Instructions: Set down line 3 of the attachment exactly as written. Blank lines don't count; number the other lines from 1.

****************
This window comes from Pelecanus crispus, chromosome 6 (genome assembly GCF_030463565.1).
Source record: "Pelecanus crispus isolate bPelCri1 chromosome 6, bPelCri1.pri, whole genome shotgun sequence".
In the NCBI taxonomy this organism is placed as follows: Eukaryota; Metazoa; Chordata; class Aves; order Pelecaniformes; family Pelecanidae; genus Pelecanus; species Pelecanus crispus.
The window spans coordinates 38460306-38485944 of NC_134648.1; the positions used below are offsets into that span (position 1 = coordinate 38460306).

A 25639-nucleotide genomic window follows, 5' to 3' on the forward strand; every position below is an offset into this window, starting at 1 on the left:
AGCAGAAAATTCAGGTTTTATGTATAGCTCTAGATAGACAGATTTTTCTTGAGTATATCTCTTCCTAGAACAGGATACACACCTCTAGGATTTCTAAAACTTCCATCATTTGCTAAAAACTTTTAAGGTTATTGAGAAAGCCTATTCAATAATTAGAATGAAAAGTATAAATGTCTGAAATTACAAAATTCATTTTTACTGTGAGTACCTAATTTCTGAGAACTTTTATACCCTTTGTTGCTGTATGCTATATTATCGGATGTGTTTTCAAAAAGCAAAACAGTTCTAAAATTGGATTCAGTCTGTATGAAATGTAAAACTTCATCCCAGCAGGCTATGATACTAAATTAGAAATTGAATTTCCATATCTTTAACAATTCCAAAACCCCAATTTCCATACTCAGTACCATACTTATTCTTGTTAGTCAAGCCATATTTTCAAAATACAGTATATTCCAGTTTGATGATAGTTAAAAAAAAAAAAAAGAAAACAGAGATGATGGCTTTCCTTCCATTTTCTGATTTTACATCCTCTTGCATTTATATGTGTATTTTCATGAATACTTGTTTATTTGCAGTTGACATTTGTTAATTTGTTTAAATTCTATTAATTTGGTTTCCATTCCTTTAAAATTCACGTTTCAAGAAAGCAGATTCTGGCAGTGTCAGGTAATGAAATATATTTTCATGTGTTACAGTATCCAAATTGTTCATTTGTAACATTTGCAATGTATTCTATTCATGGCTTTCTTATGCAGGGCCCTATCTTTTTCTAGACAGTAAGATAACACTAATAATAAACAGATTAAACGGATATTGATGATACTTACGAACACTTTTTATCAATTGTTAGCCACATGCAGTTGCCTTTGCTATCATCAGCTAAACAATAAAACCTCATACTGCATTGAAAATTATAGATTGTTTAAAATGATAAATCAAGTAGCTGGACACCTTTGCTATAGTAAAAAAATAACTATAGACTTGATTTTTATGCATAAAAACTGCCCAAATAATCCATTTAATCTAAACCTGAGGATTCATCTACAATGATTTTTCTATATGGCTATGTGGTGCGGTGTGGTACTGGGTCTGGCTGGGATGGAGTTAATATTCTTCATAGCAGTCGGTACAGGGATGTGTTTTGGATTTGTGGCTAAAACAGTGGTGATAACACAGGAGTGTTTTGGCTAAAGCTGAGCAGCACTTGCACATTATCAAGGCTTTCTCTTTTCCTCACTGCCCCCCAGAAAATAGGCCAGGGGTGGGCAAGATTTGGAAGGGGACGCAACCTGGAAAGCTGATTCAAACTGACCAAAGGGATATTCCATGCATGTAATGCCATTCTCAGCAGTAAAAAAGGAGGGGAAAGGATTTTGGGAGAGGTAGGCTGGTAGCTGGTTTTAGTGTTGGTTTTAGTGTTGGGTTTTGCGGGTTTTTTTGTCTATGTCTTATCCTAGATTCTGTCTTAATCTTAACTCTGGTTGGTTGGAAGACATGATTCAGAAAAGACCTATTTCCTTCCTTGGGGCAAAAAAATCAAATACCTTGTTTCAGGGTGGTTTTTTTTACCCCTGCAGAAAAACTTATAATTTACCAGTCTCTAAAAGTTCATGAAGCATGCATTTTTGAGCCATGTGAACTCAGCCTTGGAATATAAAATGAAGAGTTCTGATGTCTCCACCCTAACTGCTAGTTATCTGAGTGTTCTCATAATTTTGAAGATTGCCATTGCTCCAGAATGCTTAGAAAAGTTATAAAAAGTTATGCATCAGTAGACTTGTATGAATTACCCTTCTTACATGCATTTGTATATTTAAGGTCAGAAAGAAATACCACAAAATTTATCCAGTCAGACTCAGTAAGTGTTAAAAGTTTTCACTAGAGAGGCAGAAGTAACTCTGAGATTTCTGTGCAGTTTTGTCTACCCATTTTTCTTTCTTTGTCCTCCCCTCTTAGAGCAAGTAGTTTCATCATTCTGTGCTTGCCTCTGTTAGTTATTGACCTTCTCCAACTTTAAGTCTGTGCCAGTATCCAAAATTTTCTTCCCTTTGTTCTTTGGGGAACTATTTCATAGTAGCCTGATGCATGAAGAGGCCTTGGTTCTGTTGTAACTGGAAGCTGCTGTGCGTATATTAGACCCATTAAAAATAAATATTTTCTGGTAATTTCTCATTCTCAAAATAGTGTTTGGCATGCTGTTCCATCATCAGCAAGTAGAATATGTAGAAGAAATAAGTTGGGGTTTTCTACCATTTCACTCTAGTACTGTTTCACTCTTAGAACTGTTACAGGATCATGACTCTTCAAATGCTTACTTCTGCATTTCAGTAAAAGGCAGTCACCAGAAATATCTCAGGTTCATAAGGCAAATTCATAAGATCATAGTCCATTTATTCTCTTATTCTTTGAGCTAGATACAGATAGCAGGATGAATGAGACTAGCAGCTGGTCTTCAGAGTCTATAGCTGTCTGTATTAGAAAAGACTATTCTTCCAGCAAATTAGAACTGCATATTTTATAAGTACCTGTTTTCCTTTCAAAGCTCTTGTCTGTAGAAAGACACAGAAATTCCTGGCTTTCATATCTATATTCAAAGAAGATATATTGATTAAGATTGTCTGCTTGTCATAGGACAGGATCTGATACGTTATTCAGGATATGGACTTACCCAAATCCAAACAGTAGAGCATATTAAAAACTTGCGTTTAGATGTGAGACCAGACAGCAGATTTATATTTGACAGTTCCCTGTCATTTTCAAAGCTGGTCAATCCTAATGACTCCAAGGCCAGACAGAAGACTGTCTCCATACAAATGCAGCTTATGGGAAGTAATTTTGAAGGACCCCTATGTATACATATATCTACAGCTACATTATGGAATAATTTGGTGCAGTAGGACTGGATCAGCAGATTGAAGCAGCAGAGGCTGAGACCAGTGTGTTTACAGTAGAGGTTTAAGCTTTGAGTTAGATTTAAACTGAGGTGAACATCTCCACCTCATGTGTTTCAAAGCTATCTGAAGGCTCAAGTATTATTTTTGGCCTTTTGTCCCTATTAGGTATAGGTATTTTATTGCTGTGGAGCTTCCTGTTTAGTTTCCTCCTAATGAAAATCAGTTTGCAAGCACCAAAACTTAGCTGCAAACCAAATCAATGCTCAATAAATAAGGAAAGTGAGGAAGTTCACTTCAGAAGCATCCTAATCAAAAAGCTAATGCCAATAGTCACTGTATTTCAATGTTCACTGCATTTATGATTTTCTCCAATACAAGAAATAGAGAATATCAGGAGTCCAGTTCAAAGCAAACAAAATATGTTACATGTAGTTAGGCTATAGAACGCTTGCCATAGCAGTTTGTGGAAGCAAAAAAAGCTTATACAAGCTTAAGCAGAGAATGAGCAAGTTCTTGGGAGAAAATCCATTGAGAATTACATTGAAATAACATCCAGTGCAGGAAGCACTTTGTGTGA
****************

In the NCBI taxonomy this organism is placed as follows: Eukaryota; Metazoa; Chordata; class Aves; order Pelecaniformes; family Pelecanidae; genus Pelecanus; species Pelecanus crispus.